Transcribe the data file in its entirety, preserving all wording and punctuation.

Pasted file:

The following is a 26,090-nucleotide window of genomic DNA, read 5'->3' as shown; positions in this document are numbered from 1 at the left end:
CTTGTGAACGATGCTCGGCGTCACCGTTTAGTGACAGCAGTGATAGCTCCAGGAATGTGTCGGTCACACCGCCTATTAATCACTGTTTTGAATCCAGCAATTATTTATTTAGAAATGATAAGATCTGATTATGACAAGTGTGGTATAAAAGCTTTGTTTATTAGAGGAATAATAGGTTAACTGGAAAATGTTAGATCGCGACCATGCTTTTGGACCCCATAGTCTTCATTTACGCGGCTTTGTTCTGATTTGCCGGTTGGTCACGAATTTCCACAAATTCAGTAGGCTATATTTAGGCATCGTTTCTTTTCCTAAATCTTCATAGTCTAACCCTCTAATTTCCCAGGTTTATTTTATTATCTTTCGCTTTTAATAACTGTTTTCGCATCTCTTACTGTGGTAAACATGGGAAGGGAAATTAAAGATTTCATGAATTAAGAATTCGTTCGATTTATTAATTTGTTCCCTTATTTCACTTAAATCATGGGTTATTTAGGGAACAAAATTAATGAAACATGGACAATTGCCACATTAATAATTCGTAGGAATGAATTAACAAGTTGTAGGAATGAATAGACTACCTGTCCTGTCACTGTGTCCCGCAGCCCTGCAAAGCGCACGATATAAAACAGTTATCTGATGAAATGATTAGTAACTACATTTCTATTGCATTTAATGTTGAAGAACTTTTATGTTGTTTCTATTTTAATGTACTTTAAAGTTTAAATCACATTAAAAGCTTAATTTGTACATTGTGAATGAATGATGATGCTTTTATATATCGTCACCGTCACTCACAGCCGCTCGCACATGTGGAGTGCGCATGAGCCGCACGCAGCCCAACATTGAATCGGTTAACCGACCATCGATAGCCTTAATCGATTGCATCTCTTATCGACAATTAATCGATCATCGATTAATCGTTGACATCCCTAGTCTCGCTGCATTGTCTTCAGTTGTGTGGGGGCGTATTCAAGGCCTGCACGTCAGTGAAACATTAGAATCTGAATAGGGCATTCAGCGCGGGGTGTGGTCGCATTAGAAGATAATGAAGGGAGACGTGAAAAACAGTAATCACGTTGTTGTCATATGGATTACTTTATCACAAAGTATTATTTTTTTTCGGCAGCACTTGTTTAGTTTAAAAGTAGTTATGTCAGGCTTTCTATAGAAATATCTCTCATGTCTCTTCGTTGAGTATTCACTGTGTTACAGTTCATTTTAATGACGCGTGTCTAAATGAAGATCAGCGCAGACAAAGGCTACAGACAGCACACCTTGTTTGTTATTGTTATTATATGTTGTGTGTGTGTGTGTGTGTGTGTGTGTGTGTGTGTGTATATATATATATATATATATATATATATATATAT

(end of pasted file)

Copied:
The following is a 26,090-nucleotide window of genomic DNA, read 5'->3' as shown; positions in this document are numbered from 1 at the left end:
CTTGTGAACGATGCTCGGCGTCACCGTTTAGTGACAGCAGTGATAGCTCCAGGAATGTGTCGGTCACACCGCCTATTAATCACTGTTTTGAATCCAGCAATTATTTATTTAGAAATGATAAGATCTGATTATGACAAGTGTGGTATAAAAGCTTTGTTTATTAGAGGAATAATAGGTTAACTGGAAAATGTTAGATCGCGACCATGCTTTTGGACCCCATAGTCTTCATTTACGCGGCTTTGTTCTGATTTGCCGGTTGGTCACGAATTTCCACAAATTCAGTAGGCTATATTTAGGCATCGTTTCTTTTCCTAAATCTTCATAGTCTAACCCTCTAATTTCCCAGGTTTATTTTATTATCTTTCGCTTTTAATAACTGTTTTCGCATCTCTTACTGTGGTAAACATGGGAAGGGAAATTAAAGATTTCATGAATTAAGAATTCGTTCGATTTATTAATTTGTTCCCTTATTTCACTTAAATCATGGGTTATTTAGGGAACAAAATTAATGAAACATGGACAATTGCCACATTAATAATTCGTAGGAATGAATTAACAAGTTGTAGGAATGAATAGACTACCTGTCCTGTCACTGTGTCCCGCAGCCCTGCAAAGCGCACGATATAAAACAGTTATCTGATGAAATGATTAGTAACTACATTTCTATTGCATTTAATGTTGAAGAACTTTTATGTTGTTTCTATTTTAATGTACTTTAAAGTTTAAATCACATTAAAAGCTTAATTTGTACATTGTGAATGAATGATGATGCTTTTATATATCGTCACCGTCACTCACAGCCGCTCGCACATGTGGAGTGCGCATGAGCCGCACGCAGCCCAACATTGAATCGGTTAACCGACCATCGATAGCCTTAATCGATTGCATCTCTTATCGACAATTAATCGATCATCGATTAATCGTTGACATCCCTAGTCTCGCTGCATTGTCTTCAGTTGTGTGGGGGCGTATTCAAGGCCTGCACGTCAGTGAAACATTAGAATCTGAATAGGGCATTCAGCGCGGGGTGTGGTCGCATTAGAAGATAATGAAGGGAGACGTGAAAAACAGTAATCACGTTGTTGTCATATGGATTACTTTATCACAAAGTATTATTTTTTTTCGGCAGCACTTGTTTAGTTTAAAAGTAGTTATGTCAGGCTTTCTATAGAAATATCTCTCATGTCTCTTCGTTGAGTATTCACTGTGTTACAGTTCATTTTAATGACGCGTGTCTAAATGAAGATCAGCGCAGACAAAGGCTACAGACAGCACACCTTGTTTGTTATTGTTATTATATGTTGTGTGTGTGTGTGTGTGTGTGTGTGTGTGTGTGTGTATATATATATATATATATATATATATATATATAT